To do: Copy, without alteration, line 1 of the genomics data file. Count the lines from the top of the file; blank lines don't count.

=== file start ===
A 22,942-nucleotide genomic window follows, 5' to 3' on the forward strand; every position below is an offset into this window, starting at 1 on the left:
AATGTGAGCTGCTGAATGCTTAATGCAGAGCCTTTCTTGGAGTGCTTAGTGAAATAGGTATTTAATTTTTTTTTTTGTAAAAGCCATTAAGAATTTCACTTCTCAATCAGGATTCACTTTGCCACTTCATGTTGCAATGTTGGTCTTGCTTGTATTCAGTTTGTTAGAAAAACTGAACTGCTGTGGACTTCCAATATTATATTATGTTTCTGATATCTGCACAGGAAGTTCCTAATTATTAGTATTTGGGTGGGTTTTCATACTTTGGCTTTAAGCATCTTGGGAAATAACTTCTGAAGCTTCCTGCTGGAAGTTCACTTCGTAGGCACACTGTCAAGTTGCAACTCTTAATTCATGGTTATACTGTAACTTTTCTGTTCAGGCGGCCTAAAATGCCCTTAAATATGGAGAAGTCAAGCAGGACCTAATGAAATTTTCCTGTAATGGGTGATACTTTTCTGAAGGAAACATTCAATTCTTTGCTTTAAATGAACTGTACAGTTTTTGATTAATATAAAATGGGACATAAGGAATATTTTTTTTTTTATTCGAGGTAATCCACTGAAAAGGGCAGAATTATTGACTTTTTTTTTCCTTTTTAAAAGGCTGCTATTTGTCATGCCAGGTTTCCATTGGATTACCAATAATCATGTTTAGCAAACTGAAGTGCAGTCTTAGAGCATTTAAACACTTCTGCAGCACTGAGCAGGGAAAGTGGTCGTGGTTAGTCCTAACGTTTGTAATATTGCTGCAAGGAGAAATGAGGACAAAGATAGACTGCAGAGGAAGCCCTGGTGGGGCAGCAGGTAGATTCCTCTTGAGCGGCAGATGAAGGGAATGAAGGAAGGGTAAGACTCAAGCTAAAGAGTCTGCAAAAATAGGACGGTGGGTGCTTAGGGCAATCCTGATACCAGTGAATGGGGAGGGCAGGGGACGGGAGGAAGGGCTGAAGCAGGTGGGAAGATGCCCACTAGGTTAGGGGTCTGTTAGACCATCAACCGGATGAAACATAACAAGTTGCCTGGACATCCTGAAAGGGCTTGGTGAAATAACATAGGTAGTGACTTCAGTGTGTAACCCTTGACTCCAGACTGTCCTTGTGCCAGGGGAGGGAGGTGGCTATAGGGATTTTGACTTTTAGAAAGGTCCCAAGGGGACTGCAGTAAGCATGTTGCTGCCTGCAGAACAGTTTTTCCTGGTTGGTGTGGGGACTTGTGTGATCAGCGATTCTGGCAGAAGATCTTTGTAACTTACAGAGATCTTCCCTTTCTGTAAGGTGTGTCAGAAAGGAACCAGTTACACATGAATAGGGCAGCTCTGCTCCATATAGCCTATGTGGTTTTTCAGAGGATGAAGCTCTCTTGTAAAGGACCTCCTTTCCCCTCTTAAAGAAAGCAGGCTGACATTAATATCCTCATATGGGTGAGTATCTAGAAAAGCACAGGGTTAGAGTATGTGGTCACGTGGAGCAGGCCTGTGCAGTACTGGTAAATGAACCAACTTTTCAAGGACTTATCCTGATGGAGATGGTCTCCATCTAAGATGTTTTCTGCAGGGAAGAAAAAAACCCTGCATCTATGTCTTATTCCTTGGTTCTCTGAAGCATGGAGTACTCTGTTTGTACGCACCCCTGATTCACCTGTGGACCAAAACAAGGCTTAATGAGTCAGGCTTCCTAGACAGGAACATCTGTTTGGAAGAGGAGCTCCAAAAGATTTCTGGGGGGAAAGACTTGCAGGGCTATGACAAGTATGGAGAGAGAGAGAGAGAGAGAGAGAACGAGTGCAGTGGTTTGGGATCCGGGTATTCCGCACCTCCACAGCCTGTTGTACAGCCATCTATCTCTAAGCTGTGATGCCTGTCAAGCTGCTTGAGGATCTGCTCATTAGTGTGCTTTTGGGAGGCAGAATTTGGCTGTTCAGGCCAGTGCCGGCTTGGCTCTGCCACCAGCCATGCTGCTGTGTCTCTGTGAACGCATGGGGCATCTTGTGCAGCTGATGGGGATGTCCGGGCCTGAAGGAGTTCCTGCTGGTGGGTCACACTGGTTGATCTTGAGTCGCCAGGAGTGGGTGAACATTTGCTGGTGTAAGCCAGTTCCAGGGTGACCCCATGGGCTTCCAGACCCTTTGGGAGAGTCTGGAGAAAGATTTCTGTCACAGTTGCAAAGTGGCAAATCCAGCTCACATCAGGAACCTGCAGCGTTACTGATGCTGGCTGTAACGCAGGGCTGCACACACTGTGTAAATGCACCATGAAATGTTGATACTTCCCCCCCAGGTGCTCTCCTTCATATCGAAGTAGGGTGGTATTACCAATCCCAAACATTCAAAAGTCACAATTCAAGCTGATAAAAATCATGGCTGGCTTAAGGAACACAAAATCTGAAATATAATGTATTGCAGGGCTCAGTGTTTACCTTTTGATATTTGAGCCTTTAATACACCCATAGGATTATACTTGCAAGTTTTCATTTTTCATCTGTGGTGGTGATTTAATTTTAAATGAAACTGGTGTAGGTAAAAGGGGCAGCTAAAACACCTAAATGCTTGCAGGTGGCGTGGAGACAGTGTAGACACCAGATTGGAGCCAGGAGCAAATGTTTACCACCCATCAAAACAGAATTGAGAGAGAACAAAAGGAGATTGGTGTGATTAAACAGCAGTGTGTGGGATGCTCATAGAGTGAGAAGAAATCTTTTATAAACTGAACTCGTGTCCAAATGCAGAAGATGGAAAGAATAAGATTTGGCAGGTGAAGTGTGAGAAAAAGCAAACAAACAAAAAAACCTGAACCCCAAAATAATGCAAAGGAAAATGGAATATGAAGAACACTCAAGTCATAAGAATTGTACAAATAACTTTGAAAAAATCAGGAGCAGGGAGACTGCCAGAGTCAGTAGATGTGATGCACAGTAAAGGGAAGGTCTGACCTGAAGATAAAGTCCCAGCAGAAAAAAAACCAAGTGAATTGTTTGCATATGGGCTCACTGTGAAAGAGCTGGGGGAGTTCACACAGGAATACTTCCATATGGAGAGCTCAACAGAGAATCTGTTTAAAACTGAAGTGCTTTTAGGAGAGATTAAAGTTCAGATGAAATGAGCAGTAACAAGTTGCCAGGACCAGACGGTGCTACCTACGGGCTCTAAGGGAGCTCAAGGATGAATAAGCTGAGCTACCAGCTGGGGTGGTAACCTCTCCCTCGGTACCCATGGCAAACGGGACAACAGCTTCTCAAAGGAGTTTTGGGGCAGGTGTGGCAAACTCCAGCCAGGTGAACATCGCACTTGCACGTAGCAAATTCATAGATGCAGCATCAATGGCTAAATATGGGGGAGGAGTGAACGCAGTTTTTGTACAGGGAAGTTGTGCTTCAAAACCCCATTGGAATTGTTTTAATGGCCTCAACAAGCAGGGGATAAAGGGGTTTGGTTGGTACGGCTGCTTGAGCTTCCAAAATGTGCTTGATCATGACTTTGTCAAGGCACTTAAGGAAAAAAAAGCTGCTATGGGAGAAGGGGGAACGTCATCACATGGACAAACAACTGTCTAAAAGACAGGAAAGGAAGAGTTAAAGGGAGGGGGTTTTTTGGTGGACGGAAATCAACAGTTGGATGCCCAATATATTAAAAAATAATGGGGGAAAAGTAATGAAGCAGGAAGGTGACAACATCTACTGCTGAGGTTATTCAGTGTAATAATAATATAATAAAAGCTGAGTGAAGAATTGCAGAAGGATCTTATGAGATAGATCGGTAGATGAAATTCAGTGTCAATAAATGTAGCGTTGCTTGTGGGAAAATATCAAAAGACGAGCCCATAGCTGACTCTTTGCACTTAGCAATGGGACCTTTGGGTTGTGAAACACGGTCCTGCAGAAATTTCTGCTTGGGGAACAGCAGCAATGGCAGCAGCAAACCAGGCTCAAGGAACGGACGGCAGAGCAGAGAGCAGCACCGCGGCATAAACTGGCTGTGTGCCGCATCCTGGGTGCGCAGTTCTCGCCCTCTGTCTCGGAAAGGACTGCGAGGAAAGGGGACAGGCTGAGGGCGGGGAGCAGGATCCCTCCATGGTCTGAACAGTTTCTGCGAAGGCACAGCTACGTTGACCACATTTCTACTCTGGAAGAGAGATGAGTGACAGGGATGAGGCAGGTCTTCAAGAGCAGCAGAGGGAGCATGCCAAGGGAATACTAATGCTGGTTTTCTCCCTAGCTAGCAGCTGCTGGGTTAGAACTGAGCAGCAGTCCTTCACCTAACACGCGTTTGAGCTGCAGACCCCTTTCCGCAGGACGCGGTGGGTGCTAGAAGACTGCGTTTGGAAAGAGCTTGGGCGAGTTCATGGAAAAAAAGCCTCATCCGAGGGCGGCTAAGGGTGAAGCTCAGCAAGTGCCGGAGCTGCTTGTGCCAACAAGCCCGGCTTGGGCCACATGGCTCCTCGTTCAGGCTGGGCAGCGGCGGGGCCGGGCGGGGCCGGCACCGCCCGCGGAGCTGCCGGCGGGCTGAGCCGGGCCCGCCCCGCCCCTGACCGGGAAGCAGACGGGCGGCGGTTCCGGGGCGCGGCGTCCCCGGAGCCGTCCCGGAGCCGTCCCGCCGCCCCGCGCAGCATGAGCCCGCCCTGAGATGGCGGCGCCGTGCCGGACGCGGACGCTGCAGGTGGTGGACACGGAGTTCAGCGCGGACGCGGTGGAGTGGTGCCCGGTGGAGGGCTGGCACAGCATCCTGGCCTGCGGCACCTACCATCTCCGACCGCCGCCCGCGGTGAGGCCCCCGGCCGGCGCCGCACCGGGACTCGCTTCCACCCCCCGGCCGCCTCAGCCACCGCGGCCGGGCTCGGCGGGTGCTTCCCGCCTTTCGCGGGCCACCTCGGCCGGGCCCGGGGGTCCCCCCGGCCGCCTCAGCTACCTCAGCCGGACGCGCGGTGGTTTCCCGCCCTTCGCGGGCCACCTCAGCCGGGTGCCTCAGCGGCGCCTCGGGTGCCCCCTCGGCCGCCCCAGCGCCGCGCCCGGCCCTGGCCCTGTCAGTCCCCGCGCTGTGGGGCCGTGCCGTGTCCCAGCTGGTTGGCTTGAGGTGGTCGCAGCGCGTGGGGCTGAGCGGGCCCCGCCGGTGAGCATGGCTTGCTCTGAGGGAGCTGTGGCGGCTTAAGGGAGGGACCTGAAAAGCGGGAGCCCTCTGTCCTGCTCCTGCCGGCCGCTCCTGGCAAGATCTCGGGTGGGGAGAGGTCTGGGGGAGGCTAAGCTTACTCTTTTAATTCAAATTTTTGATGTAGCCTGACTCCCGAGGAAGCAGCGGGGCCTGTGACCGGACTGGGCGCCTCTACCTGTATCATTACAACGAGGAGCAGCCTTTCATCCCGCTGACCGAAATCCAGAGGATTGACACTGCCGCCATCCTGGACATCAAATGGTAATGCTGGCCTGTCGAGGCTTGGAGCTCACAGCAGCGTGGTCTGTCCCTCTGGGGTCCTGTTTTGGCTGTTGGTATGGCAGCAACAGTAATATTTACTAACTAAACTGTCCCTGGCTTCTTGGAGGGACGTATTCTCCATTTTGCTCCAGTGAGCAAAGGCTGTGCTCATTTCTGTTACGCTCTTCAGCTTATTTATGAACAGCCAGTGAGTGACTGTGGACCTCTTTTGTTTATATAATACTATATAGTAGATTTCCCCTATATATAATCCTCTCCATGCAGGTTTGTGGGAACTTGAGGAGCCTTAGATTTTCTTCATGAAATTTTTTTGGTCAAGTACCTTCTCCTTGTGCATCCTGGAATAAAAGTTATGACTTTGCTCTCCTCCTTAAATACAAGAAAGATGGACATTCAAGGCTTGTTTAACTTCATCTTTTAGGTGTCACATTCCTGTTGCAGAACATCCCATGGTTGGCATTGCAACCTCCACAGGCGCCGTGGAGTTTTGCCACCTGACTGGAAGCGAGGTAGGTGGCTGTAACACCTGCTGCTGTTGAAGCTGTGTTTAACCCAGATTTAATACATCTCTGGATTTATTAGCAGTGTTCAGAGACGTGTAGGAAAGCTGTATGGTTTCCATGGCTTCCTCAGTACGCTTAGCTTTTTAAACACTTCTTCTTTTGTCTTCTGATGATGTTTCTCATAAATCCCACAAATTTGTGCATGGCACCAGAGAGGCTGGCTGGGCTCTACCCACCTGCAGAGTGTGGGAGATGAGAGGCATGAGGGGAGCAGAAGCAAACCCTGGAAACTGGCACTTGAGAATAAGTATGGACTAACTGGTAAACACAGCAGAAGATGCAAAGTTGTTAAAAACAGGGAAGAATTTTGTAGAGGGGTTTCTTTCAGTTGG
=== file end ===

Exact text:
A 22,942-nucleotide genomic window follows, 5' to 3' on the forward strand; every position below is an offset into this window, starting at 1 on the left: